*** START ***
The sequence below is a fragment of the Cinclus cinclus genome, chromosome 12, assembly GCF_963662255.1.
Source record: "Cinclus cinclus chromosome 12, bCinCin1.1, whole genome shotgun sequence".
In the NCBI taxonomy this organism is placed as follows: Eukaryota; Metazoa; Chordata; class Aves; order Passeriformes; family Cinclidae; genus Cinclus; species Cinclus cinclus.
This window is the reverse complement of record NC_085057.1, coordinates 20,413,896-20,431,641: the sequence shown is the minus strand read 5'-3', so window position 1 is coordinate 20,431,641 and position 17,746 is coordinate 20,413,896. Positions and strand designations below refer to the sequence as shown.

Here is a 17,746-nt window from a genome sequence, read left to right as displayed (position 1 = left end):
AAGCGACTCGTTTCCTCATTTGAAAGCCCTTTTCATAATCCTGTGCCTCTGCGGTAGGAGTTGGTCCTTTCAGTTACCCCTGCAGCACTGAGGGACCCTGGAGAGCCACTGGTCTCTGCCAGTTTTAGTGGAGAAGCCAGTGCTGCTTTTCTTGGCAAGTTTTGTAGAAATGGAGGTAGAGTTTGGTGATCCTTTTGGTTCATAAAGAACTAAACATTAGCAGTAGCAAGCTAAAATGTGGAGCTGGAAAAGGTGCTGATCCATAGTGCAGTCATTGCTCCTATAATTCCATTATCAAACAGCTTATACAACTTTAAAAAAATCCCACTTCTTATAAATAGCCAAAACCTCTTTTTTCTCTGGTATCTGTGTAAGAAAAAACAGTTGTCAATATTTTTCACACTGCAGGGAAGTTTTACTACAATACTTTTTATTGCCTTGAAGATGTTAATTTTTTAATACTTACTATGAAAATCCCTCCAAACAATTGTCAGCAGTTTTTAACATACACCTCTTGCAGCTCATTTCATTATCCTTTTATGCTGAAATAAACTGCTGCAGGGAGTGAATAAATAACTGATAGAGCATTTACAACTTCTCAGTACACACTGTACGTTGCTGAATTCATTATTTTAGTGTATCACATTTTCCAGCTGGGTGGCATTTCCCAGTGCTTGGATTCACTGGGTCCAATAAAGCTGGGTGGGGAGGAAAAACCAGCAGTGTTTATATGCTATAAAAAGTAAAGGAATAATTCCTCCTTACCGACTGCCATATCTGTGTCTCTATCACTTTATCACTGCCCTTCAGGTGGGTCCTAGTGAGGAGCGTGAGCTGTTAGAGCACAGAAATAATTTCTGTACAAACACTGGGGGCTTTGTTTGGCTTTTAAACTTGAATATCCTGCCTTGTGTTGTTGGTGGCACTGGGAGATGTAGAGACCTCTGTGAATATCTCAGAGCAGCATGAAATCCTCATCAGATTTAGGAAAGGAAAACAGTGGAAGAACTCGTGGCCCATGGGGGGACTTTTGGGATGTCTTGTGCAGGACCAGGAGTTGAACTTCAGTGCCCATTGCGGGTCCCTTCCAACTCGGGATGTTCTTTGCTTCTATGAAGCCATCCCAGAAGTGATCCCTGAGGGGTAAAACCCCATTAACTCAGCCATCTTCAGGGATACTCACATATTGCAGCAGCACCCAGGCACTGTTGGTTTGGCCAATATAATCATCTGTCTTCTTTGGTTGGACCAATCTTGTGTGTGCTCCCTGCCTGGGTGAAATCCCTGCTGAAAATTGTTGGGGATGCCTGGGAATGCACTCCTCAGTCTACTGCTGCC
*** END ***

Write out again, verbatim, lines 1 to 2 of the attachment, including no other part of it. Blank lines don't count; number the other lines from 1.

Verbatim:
The sequence below is a fragment of the Cinclus cinclus genome, chromosome 12, assembly GCF_963662255.1.
Source record: "Cinclus cinclus chromosome 12, bCinCin1.1, whole genome shotgun sequence".